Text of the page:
Cherubim are one of nine orders or choirs of angels which are organized into three spheres, with three choirs in each sphere.  According to Christian tradition, the first sphere, which is made up of the Seraphim, Cherubim, and the Thrones, are considered the closet to Heaven.  In Ezekiel 10:14, the Cherubim are described as having four likenesses or four faces, “And every one had four faces; the first face was the face of a cherub, and the second face was the face of a man, and the third the face of a lion, and the fourth the face of an eagle.”  The Cherubim were to be guardian angels.

There are several beautifully carved examples of sculptures of cherubs adorning the graves in the St. Francis Cemetery in Phoenix, Arizona.

The first angel pictured above and below is clutching a cross, which is usually a sign of faith.  This angel wears a gossamer gown that swirls into the clouds it stands on.


1882 – 1931

Often cherubim are depicted on the graves of children but that is not the case for this gravestone—Kelly Hyder was 49 years old at death.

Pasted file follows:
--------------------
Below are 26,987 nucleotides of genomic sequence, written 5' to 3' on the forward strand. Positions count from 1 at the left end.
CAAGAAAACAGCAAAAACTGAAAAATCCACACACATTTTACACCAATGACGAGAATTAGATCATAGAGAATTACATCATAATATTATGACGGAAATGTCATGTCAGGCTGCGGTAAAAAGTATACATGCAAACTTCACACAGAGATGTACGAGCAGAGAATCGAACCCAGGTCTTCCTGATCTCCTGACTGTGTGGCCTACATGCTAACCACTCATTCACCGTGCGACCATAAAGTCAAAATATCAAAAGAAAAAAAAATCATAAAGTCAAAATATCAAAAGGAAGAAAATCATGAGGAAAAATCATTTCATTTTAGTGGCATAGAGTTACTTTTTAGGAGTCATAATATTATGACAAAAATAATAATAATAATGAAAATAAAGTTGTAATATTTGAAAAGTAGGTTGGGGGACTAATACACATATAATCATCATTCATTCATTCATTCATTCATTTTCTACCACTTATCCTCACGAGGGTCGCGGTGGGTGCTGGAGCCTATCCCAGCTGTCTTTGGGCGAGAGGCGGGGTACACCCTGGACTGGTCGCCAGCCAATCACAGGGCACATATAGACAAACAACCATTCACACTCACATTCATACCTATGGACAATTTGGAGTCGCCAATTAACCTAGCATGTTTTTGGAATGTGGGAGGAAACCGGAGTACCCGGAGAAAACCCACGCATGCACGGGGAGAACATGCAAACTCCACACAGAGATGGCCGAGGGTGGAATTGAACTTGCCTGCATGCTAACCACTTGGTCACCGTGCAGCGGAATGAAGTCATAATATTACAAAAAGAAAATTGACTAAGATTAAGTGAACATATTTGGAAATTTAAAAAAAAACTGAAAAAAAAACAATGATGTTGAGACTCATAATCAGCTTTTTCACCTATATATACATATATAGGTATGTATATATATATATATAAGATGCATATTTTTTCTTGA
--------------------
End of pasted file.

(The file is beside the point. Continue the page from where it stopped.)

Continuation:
The next example is of an angel holding a torch with a lit flame above his head and with his other arm he clutches a sprig of mixed flowers.  The lit torch symbolizes life.  The torch is also seen as an instrument that illuminates the darkness representing enlightenment.  It can symbolize zeal, liberty, and immortality.  The angel again stands on clouds which is the veil between God and the faithful.





SEP 17 1931  OCT 27 1932

The third example is an angel on the gravestone of Andres Telles who died at the age of 54.  The angel again stands on a cloud holding a palm frond that crosses his body and covers him.  The palm frond symbolizes victory over death.

1874 – 1928





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